Who decides on the music?

In a radio interview, Father Leo van Ulden OFM, vicar general of the Diocese of Groningen-Leeuwarden, spoke about the censorship of certain songs used in the liturgy. Father Cor Mennen of the Diocese of ‘s Hertogenbosch and Msgr. Herman Woorts, auxiliary bishop of the Archdiocese of Utrecht have recommended that at least 29 songs be no longer used in the liturgy. Father van Ulden says that the assumption of the Liturgy Workgroup Heeswijk, who publishes the liturgy sheets for many parishes in the Netherlands, that the censorship is a decision, is incorrect. It is premature to says so, he claims. The final decision on what can and cannot be sung in the liturgy rests with the bishops’ conference, and Father van Ulden says that, were he the publisher of the songs, he would inform the bishops: “we await your judgement and keep on singing.”

I’ve seen Father van Ulden’s comments presented as an attack against the censorship and a sign of disagreement among the bishops, but I don’t think that’s true. Rather, he points out the difference between advice and decision. When it comes to hymn books which are used throughout the Church province, it would be logical that any decision about this is made on a provincial level. On that level, it is the bishops’ conference who have that power.

Of course, in their own dioceses, bishops can take a lot of decisions. Bishop Frans Wiertz of Roermond, for example, has long since decided to use a different hymn book than the one used in the rest of the country. He doesn’t ask the publisher to change their hymn book, but simply chooses to use something else.

The Liturgy Workgroup Heeswijk and publisher Gooi en Sticht are based in the diocese of ‘s Hertogenbosch and the Archdiocese of Utrecht respectively. Upon the request of the bishop’s conference, the bishops of the dioceses where workgroup and publisher reside have appointed censors: Father Mennen and Bishop Woorts. Since the request stems from the conference, it is they, and not the censors, who will make a decision.

Father van Ulden’s words are not strange or out of line. They are a clarification, or even simply an affirmation, of the process. The media coverage is a bit clumsy, though.

In Rome: A rising star

This is the first installment of a series of who’s who in the Vatican, a series that will very likely appear quite irregularly. In it, I take a look at the men – and women – in Rome, who work to guide and shepherd the Church all over the world.

He is considered one of the rising stars in Rome and inevitably plays his part in the guessing game called ‘who will be the first African pope in modern times?’. He is Peter Kodwo Appiah Cardinal Turkson, 61 years old, born in Ghana, where he was ordained a priest in 1975. In 1992 he was appointed as Archbishop of Cape Coast and in the consistory of 2003, the last one convened by Pope John Paul II, he received the red cardinal’s hat. He left Ghana last year to become prefect of the Pontifical Council for Justice and Peace, which works to promote justice and peace in the world, “in the light of the Gospel and of the social teaching of the Church”(Apostolic Constitution Pastor  Bonus, art. 142). He also has a link to the Netherlands, since in 1994 he was one of the co-consecrators of Bishop Tiny Muskens, the previous bishop of Breda.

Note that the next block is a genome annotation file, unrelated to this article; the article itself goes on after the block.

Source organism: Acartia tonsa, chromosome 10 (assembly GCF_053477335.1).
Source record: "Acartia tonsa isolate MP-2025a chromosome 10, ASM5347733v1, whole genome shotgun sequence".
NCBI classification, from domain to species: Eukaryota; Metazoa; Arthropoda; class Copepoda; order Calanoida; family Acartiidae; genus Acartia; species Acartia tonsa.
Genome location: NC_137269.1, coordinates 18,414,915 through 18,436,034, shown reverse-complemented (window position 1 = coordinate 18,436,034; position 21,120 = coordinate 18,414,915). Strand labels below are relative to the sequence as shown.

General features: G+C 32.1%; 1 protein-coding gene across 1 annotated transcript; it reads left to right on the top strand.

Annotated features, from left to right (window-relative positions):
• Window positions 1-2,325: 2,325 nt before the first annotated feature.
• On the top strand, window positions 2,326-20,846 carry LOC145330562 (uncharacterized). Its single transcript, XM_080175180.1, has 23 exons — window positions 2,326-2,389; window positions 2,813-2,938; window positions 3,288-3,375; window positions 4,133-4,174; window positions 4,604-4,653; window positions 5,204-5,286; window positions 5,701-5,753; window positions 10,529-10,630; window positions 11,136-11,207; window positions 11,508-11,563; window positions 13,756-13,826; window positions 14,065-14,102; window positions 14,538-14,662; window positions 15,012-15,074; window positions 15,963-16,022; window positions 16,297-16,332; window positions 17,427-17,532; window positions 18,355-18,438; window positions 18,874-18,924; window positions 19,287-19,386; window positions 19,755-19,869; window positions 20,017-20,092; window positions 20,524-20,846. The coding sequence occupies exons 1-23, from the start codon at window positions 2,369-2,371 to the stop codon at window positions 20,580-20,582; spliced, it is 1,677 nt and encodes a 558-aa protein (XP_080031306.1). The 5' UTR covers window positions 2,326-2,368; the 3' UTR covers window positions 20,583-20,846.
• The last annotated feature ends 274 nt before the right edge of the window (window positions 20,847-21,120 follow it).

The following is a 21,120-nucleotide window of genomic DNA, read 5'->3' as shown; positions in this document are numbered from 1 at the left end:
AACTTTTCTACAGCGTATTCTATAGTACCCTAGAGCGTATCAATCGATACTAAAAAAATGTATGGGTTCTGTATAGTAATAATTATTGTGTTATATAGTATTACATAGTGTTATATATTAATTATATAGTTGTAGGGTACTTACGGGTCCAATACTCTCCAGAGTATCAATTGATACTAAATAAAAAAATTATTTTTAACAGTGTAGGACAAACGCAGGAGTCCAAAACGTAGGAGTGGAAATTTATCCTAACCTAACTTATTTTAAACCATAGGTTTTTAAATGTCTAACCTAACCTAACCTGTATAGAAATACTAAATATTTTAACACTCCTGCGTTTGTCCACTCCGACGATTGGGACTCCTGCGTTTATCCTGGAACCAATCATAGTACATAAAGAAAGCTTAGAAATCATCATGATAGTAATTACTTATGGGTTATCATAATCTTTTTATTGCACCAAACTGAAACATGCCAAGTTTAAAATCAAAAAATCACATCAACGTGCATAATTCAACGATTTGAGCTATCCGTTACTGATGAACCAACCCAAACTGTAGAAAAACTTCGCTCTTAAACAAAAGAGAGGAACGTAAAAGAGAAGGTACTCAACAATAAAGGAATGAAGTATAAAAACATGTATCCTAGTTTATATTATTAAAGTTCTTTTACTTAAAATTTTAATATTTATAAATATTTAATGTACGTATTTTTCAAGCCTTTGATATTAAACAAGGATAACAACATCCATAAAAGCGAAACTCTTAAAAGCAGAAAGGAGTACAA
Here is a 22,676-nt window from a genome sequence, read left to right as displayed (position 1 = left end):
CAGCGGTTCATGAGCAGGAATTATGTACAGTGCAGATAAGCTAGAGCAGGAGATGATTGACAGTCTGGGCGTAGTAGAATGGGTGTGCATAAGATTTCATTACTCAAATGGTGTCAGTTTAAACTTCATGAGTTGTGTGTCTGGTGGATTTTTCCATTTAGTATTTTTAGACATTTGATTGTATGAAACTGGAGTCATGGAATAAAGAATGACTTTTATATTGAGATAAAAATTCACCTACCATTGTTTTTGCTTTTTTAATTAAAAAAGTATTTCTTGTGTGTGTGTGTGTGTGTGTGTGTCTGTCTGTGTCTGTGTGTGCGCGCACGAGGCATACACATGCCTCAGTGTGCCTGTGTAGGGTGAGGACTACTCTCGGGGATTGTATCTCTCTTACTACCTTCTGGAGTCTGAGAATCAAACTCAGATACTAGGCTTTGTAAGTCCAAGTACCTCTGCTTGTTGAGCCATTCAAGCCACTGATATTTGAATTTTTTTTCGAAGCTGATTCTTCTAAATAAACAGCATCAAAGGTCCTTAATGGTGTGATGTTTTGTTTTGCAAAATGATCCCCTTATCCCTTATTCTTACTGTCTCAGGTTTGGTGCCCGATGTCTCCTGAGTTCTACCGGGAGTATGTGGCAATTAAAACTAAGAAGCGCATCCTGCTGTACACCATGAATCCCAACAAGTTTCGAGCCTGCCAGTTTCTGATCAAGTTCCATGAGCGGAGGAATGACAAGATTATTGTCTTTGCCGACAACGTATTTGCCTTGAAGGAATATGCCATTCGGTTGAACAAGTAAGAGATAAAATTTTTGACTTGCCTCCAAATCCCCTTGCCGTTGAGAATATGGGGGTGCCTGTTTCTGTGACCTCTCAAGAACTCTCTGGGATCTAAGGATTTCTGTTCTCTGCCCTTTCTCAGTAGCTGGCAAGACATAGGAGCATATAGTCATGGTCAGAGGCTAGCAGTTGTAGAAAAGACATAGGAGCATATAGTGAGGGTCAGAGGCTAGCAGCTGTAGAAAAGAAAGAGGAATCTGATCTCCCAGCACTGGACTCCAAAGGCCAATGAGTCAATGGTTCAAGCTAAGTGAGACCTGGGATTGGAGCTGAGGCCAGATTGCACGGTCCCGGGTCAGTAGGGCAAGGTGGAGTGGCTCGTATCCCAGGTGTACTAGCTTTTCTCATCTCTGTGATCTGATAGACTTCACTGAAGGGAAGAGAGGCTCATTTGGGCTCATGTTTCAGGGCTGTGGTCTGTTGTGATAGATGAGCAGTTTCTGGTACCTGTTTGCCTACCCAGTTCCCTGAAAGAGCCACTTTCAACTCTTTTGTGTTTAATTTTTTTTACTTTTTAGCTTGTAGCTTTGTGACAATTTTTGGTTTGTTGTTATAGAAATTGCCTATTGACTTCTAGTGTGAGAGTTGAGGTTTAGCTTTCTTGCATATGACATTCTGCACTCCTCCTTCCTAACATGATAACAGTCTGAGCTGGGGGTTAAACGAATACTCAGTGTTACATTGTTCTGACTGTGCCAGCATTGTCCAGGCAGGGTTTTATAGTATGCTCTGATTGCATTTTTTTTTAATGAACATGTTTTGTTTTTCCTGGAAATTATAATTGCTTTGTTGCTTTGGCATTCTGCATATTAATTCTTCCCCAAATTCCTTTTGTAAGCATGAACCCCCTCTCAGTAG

Cardinal Turkson’s appointment as prefect came after he had chaired the three-week Special Assembly for Africa of the Synod of Bishops. During the preparation of that assembly he obviously made a good impression in Rome.

Considering both his function and his background, it is no surprise that Cardinal Turkson remains deeply involved with the Church in Africa. Only last week, he travelled to a village in Nigeria, to offer Mass for the victims of bloody clashes between Muslims and Christians earlier this month*.

Like Francis Cardinal Arinze before him, Cardinal Turkson is considered in many circles to be a very good candidate for the first modern African pope. Of course, a pope is not, or at least should not, be chosen simply for his place of origin, but in general it is not illogical to expect a pope with African (or Asian or South American) roots. These are the places where the Church is young and full of growth. As the  faithful increase there and decrease in Europe, the chances of influential Church leaders from those areas grows equally. For now, though, Africa still has the numbers against it. Out of the 182 Cardinals, only 13 hail from Africa. But still, in 1978, the Cardinal elected an outsider to the Chair of St. Peter…

Cardinal Turkson is young (for a cardinal, clearly) and unafraid to live his faith. These are the men the Church needs, and the Holy Spirit provides and inspires them.

*The reason for the clashes, Archbishop Ignatius Kaigama of Jos said, is not religious in nature: “The fact that the Fulani are Muslim, and the villagers are mostly Christians, is an incidental fact. The real motivation for the massacre is the alleged theft of the livestock.”  

“I am concerned about the fact that the large international press continues to present the clashes that take place in Plateau State as a religious conflict between Christians and Muslims. This is not so.”